The Duke and Duchess of Cambridge, Prince Willliam and Kate Middleton, brought their trademark magic to Pakistan during their recent tour. They made some very respectful and elegant wardrobe choices and highlighted causes that are being discussed globally.
It has been, by all accounts, a successful five-day visit. They met with Prime Minister Imran Khan, schoolchildren, cancer patients, played cricket, visited many cultural sights and reminded the world of how very effective fashion can be as a tool of diplomacy.
Kate has shown that her new style of confidence is a meaningful recognition that her clothing choices are incredibly powerful messaging tools. On almost every engagement, the duchess has paid tribute to Pakistani wear, she wore different variations of traditional outfits and incorporated clever national symbols into them.
She didn’t simply wear a traditional shalwar kameez but has explored the variations in all their details for the different levels of formality during the week.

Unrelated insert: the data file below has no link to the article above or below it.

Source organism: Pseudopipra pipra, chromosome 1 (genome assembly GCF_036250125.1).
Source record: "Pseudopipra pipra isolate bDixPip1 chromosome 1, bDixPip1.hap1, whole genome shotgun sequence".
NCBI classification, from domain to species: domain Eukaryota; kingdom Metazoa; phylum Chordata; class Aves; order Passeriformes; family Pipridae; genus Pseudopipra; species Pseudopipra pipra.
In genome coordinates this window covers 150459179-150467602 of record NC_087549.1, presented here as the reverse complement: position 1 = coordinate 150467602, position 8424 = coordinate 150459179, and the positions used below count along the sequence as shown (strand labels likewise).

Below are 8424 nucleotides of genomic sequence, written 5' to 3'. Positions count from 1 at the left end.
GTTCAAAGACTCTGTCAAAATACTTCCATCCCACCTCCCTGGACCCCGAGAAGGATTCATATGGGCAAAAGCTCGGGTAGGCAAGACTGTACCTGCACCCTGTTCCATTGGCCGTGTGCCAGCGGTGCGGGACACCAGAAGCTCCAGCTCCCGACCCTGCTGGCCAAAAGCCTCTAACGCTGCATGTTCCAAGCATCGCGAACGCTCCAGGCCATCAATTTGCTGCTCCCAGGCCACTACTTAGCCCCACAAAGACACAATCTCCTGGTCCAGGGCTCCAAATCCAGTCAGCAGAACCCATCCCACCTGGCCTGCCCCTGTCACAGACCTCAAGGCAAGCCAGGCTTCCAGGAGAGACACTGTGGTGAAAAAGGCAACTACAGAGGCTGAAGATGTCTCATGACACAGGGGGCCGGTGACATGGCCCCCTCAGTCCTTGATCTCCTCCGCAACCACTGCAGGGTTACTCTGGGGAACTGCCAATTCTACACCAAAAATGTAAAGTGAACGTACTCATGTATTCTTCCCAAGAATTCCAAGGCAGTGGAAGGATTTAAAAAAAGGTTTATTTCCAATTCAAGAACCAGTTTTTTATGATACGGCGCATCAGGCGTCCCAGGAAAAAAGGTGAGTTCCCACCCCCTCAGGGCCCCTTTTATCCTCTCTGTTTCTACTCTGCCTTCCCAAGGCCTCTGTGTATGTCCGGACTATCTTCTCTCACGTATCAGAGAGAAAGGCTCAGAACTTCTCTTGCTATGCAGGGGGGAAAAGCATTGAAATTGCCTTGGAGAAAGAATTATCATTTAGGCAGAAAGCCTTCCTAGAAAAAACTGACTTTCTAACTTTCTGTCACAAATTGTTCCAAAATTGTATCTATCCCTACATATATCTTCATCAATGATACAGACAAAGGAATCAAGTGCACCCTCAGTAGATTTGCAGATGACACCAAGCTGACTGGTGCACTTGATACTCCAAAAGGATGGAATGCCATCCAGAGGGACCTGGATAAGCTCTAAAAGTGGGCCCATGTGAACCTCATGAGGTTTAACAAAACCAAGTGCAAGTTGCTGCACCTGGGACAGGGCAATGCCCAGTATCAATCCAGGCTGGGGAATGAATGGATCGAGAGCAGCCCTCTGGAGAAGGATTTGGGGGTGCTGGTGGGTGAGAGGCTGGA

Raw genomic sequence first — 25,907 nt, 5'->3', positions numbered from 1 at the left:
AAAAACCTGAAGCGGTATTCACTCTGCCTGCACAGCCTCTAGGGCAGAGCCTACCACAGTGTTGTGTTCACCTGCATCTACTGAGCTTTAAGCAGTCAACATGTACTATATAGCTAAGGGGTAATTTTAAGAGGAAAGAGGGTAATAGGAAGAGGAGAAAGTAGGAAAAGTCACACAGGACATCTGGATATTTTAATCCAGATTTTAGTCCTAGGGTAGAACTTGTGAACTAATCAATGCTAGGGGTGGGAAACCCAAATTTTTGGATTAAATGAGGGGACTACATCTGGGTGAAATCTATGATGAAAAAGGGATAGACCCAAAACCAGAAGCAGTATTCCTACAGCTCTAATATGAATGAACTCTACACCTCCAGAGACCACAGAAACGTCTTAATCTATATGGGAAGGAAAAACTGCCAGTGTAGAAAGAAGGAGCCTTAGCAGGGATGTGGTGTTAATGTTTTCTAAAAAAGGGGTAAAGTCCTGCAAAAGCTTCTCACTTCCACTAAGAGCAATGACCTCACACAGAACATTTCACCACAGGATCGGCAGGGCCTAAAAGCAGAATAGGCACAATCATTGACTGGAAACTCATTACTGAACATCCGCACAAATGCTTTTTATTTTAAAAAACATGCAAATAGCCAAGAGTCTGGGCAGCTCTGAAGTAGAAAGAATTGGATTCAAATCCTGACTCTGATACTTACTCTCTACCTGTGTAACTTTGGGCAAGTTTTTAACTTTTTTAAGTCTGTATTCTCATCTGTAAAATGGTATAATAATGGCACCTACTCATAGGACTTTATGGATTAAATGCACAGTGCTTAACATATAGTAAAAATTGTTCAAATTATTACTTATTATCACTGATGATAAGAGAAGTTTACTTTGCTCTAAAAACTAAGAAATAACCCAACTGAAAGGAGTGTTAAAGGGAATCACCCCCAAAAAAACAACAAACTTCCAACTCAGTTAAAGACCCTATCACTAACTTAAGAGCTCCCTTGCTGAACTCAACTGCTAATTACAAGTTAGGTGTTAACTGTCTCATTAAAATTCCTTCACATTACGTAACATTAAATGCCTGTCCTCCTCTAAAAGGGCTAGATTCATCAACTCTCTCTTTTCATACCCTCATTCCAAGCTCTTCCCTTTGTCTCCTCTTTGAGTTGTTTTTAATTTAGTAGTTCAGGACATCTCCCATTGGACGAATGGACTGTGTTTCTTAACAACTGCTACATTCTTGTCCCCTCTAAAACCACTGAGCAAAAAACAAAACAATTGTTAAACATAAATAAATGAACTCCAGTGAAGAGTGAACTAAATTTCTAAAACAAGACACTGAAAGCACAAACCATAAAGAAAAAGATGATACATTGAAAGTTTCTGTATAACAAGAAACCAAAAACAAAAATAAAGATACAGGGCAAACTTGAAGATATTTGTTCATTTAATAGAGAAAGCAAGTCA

The Telegraph reported that Kate has showcased the best of Pakistani fashion, mixing major designers with affordable pieces.
Her excellent look at the cheaper end of the spectrum came courtesy of Gul Ahmed which provided the cream cotton shalwar kameez which Kate during her visit to Lahore.
Kate also wore two beautiful shalwar kameez by Maheen Khan during the trip, one in cornflower blue for a visit to a girl’s school and another embroidered teal style to visit Badshahi Mosque and the Shaukat Khanum Memorial Cancer Hospital.
Kate’s fashion choices made a huge impact on Pakistani women too.
“Thanks for promoting the real and positive image of Pakistan,” said someone on social media, according to The Telegraph.
Instead of trying to avoid comparisons, Kate embraced the sense of history choosing to wear Catherine Walker as Diana had done and wearing traditional clothing as Diana.
During William and Kate’s tour to India in 2016 the royal couple chose more diplomatic dressing as compared to their Pakistan’s tour. She donned pieces by Indian designers such as Anita Dongre and Naeem Khan but largely avoided adopting traditional dress like saris.
Three years later, this tour showed a graceful balance of regal glamour and everyday reliability plus a realisation of the effect that a clothing style can have. Every dress she choose to don was undoubtedly her best ever.